Newton is played with nuance, outrageous subtlety and a wonderful sense of humor by Roger Rees. Whether bewigged or not, his character’s characters are constant surprises and his comments about disguise and accent are gloriously rendered. Einstein has been taken on by actor Mark Blum who makes us wonder about the full-range of sanity each time he puts in an appearance. He shuffles, hums, moves about in a way that alerts us to something underneath, but his happy surprises come when least expected. Rob Campbell plays Mobius. Mobius is the youngest of the group, yet the longest resident of the asylum. Campbell's style is blatant, explosive, funny and touching, sometimes all at the very same moment. If we doubt anyone’s sanity it is our own as we watch him manipulate his situation time and again and make us believe in him.
The good doctor is undertaken by Brenda Wehle in a performance that makes a major impact here. Where Rees is subtly wicked, she is pernicious. Where Blum defines sanity, she defines madness. Where Campbell is blatant, she is obstreperous. Both character and actress make their marks in ways that go beyond the simple definitions of the words used to describe them. It is a glorious performance, unrestrained and yet in check.
John Feltch is the police inspector. His role in this is to define the official line on murders committed by madmen. They are straightforward, usually involving a loved one, and they are symblomatic of the world in which scientists and thinkers reside. Feltch is a delight in this role, a fan of life and the good things it can provide. He is an excellent counterpoint for the Doctor, their ideals and goals so different and yet so in sync with one another.
The rest of the cast are fine. Cary Donaldson in his two roles is well-defined. Lydia Barnett-Mulligan makes the most out of her moments as Monica Stettler and Meggie Nidever is a fine Mrs. Rose. Morgan Phillips-Spotts has fun as Sister Boll, but could take her a bit further into the rigidity the role demands.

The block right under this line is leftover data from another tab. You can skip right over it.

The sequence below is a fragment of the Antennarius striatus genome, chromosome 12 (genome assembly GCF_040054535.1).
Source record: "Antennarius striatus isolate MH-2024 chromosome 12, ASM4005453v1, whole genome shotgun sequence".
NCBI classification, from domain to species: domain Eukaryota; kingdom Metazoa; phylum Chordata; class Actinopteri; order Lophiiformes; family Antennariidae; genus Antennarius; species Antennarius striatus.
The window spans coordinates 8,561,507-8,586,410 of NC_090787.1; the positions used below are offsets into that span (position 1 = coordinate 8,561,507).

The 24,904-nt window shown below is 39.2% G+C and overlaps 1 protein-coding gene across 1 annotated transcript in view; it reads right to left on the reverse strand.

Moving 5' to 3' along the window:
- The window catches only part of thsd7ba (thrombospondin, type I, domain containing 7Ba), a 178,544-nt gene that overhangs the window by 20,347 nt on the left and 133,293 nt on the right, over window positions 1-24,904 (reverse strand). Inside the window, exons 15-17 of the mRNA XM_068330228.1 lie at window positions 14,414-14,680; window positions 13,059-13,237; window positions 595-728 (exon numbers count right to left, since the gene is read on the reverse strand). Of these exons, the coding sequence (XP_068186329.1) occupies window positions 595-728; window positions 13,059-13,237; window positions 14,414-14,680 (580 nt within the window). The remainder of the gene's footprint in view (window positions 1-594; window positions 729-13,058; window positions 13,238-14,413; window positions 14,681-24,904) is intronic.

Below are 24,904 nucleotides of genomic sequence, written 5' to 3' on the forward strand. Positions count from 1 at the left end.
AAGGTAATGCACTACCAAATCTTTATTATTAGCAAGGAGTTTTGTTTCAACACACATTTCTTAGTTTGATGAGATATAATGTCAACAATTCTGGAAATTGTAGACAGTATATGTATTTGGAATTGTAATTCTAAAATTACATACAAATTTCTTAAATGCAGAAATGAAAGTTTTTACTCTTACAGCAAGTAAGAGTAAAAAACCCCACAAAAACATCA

Played in the Center Theatre space at the ‘62 Center at Williams College, this production has excellent design values aiding it, with a superb set by Alexander Dodge, perfectly wonderful costumes designed by Deborah A. Brothers and excellent lighting by Colin K. Bills.
Director Kevin O’Rourke has brought all the visual forces to bear on this production, a far more successful outing for this play than the earlier Broadway edition. At one hour and 42 minutes the length helped to underscore the message of Dürrenmatt’s play. O’Rourke has used his considerable talents as an actor to find the right places, relationships and motivations in the script to enable his actors to create the joy, the menace and the fears that the playwright has dictated. It’s an excellent job by director and actors. Excellent.
There aren’t many opportunities to see "The Physicists." It has a limited run here, and should be seen by anyone interested in the stretching of the mind through laughter, concepts and ideals. An unusual summer offering, it must not be spurned.
THE PHYSICISTS runs August 7 – 18 with performances Tuesdays at 8:00, Wednesdays through Fridays at 8:15 and Saturdays at 5:30 with matinees Thursdays at 3:15, Saturdays at 1:00 and Sunday August 12 at 2:15. Tickets are $33 to $35 depending on the performance. Call the box office at 413-597-3400.